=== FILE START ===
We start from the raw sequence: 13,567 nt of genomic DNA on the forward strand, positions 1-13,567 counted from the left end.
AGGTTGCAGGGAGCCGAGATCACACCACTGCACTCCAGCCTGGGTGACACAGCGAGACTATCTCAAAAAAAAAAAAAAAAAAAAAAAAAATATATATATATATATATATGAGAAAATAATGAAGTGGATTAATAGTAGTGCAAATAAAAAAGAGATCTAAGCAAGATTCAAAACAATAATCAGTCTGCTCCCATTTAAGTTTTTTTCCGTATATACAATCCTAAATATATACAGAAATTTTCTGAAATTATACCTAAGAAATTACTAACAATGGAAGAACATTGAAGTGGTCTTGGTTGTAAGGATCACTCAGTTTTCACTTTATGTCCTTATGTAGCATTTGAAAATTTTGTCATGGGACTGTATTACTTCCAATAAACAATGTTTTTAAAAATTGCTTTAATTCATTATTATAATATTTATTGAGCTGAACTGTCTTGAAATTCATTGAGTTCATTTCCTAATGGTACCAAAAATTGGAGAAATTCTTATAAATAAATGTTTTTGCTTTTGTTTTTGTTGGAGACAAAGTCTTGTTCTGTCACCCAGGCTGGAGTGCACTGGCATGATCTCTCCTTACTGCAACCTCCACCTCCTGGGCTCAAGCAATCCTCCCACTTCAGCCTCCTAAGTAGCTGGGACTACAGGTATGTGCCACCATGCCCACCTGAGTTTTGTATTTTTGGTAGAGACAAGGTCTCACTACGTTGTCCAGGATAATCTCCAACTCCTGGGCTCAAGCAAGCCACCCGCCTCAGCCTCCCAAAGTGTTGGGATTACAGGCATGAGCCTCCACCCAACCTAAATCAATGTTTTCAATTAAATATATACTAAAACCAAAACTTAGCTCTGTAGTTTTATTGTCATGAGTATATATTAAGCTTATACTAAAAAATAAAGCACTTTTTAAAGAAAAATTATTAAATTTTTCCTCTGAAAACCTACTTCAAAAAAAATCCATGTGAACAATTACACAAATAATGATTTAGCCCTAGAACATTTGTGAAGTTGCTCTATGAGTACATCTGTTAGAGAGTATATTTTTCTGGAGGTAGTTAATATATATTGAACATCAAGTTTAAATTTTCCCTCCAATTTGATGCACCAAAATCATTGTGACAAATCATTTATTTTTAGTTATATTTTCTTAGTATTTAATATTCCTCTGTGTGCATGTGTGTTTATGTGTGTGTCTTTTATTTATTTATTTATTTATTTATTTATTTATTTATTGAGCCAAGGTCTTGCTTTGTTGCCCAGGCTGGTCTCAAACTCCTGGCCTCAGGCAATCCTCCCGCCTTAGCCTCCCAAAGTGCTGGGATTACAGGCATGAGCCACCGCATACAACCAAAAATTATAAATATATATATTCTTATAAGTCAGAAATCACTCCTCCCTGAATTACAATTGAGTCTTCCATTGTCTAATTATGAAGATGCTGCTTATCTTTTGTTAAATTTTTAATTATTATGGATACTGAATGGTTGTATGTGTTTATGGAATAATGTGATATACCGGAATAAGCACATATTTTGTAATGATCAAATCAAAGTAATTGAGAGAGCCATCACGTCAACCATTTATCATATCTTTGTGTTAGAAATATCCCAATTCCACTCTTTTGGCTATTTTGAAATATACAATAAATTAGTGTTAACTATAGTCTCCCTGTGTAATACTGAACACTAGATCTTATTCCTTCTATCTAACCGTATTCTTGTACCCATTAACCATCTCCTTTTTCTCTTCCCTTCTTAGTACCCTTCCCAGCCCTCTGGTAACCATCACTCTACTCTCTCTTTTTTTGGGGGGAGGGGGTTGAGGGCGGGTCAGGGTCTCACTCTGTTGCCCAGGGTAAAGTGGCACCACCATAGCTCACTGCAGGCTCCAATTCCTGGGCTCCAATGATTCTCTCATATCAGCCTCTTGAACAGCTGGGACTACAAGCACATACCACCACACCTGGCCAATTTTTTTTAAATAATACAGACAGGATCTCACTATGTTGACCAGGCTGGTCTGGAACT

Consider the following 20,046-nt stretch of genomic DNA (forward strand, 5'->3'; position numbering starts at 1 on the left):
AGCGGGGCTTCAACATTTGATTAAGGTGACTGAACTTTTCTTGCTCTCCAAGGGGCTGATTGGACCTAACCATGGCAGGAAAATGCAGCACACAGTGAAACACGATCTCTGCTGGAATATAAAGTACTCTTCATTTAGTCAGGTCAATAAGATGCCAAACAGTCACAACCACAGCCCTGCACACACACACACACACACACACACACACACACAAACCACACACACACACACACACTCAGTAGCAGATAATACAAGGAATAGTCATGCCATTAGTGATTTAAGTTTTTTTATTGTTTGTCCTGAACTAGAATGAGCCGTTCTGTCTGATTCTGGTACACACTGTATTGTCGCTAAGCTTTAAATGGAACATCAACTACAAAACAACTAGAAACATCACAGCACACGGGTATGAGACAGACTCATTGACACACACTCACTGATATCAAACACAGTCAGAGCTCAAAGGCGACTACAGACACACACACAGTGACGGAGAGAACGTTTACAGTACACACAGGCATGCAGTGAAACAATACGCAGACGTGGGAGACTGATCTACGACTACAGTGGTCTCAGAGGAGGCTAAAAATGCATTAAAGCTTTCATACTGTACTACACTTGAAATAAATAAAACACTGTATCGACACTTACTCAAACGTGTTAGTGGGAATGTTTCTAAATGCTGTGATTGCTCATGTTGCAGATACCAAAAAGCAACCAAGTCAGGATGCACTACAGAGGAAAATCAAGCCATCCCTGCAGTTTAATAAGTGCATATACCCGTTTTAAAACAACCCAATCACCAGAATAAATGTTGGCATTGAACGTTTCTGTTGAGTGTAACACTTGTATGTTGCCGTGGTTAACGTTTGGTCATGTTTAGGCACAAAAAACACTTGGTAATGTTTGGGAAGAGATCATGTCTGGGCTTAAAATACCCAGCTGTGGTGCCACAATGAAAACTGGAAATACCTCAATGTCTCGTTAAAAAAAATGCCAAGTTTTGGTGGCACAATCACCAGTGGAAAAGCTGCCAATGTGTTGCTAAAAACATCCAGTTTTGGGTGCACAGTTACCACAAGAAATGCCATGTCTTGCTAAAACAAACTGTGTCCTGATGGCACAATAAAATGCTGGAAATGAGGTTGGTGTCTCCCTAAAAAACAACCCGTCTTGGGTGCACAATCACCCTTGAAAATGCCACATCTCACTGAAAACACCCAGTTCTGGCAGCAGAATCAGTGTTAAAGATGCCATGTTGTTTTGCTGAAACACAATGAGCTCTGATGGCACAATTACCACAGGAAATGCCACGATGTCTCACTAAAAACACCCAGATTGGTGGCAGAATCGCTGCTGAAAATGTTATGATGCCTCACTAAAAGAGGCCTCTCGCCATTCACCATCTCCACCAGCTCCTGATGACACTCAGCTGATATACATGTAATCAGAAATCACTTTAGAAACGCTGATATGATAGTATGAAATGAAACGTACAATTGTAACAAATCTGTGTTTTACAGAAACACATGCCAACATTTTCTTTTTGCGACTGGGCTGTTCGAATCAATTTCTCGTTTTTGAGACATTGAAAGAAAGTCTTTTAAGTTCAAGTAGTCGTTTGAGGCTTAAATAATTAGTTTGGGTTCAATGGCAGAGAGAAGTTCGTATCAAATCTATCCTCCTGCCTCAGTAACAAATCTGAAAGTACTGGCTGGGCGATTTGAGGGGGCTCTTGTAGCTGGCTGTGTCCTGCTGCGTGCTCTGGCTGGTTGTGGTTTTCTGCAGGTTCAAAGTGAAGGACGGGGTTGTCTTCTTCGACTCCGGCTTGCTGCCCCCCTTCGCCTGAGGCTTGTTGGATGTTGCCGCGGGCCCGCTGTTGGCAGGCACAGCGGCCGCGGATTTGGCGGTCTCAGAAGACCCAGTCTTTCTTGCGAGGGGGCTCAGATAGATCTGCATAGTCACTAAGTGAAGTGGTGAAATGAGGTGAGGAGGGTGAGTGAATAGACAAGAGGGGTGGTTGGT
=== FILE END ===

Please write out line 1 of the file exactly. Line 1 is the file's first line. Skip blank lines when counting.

We start from the raw sequence: 13,567 nt of genomic DNA on the forward strand, positions 1-13,567 counted from the left end.